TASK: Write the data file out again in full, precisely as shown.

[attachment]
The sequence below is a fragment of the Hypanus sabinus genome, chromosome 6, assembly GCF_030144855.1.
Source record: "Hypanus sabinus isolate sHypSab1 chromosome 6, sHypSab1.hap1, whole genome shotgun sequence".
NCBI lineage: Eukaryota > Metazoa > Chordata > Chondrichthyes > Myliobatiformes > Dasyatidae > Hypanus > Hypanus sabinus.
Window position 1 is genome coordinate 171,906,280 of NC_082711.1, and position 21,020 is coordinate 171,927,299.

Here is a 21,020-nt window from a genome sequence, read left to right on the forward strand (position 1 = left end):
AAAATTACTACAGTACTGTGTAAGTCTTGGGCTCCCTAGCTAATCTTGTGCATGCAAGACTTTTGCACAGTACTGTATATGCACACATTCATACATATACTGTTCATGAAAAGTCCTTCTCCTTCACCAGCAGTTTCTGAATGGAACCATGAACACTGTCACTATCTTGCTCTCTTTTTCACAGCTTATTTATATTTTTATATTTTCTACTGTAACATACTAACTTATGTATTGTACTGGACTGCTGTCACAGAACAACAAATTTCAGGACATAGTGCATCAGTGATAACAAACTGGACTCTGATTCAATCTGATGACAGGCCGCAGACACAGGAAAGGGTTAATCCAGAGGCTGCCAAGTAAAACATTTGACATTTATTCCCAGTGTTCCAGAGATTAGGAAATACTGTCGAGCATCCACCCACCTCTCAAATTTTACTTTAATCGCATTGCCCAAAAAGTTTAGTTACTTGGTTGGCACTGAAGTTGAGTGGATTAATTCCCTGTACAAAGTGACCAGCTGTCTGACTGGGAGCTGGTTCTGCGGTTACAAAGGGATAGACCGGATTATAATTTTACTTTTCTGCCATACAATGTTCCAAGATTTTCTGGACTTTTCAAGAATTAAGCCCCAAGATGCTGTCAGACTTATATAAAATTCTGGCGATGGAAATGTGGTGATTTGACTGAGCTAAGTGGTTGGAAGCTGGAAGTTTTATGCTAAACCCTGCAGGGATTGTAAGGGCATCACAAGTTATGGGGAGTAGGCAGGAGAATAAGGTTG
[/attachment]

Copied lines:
The sequence below is a fragment of the Hypanus sabinus genome, chromosome 6, assembly GCF_030144855.1.
Source record: "Hypanus sabinus isolate sHypSab1 chromosome 6, sHypSab1.hap1, whole genome shotgun sequence".
NCBI lineage: Eukaryota > Metazoa > Chordata > Chondrichthyes > Myliobatiformes > Dasyatidae > Hypanus > Hypanus sabinus.
Window position 1 is genome coordinate 171,906,280 of NC_082711.1, and position 21,020 is coordinate 171,927,299.

Here is a 21,020-nt window from a genome sequence, read left to right on the forward strand (position 1 = left end):
AAAATTACTACAGTACTGTGTAAGTCTTGGGCTCCCTAGCTAATCTTGTGCATGCAAGACTTTTGCACAGTACTGTATATGCACACATTCATACATATACTGTTCATGAAAAGTCCTTCTCCTTCACCAGCAGTTTCTGAATGGAACCATGAACACTGTCACTATCTTGCTCTCTTTTTCACAGCTTATTTATATTTTTATATTTTCTACTGTAACATACTAACTTATGTATTGTACTGGACTGCTGTCACAGAACAACAAATTTCAGGACATAGTGCATCAGTGATAACAAACTGGACTCTGATTCAATCTGATGACAGGCCGCAGACACAGGAAAGGGTTAATCCAGAGGCTGCCAAGTAAAACATTTGACATTTATTCCCAGTGTTCCAGAGATTAGGAAATACTGTCGAGCATCCACCCACCTCTCAAATTTTACTTTAATCGCATTGCCCAAAAAGTTTAGTTACTTGGTTGGCACTGAAGTTGAGTGGATTAATTCCCTGTACAAAGTGACCAGCTGTCTGACTGGGAGCTGGTTCTGCGGTTACAAAGGGATAGACCGGATTATAATTTTACTTTTCTGCCATACAATGTTCCAAGATTTTCTGGACTTTTCAAGAATTAAGCCCCAAGATGCTGTCAGACTTATATAAAATTCTGGCGATGGAAATGTGGTGATTTGACTGAGCTAAGTGGTTGGAAGCTGGAAGTTTTATGCTAAACCCTGCAGGGATTGTAAGGGCATCACAAGTTATGGGGAGTAGGCAGGAGAATAAGGTTG